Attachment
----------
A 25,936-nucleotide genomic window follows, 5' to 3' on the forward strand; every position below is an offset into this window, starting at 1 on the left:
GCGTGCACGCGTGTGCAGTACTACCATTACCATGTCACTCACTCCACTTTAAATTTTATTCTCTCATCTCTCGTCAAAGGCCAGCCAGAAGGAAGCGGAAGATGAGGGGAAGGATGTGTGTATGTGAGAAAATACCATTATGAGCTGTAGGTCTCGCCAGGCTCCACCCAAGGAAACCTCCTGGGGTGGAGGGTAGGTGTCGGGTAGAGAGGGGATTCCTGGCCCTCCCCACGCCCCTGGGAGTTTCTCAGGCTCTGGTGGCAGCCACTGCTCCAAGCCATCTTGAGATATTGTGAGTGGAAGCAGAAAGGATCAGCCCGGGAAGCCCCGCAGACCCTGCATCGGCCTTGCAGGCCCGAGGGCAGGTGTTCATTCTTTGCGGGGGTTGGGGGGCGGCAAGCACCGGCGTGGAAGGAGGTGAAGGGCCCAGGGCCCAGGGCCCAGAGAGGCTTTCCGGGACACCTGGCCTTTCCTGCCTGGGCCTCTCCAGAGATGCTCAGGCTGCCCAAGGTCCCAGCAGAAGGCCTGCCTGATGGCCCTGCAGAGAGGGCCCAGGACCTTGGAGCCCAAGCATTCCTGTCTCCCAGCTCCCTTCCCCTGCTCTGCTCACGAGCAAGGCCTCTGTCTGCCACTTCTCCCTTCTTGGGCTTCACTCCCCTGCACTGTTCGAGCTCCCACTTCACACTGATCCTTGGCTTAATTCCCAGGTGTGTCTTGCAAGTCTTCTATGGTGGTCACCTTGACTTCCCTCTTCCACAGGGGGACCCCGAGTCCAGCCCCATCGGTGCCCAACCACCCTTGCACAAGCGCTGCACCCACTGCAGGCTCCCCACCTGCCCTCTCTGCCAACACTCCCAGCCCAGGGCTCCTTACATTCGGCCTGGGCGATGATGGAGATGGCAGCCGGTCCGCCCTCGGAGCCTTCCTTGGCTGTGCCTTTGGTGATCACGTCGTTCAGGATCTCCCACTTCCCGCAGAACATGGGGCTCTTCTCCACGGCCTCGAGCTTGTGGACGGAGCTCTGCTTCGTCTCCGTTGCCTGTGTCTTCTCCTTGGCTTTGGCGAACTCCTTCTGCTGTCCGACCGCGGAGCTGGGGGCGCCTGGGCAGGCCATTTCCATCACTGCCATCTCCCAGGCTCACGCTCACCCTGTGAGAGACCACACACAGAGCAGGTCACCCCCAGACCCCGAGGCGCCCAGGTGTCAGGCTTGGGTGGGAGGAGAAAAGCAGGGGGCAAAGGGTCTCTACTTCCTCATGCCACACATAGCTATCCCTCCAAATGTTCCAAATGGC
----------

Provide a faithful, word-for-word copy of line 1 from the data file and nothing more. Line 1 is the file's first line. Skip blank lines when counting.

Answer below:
A 25,936-nucleotide genomic window follows, 5' to 3' on the forward strand; every position below is an offset into this window, starting at 1 on the left: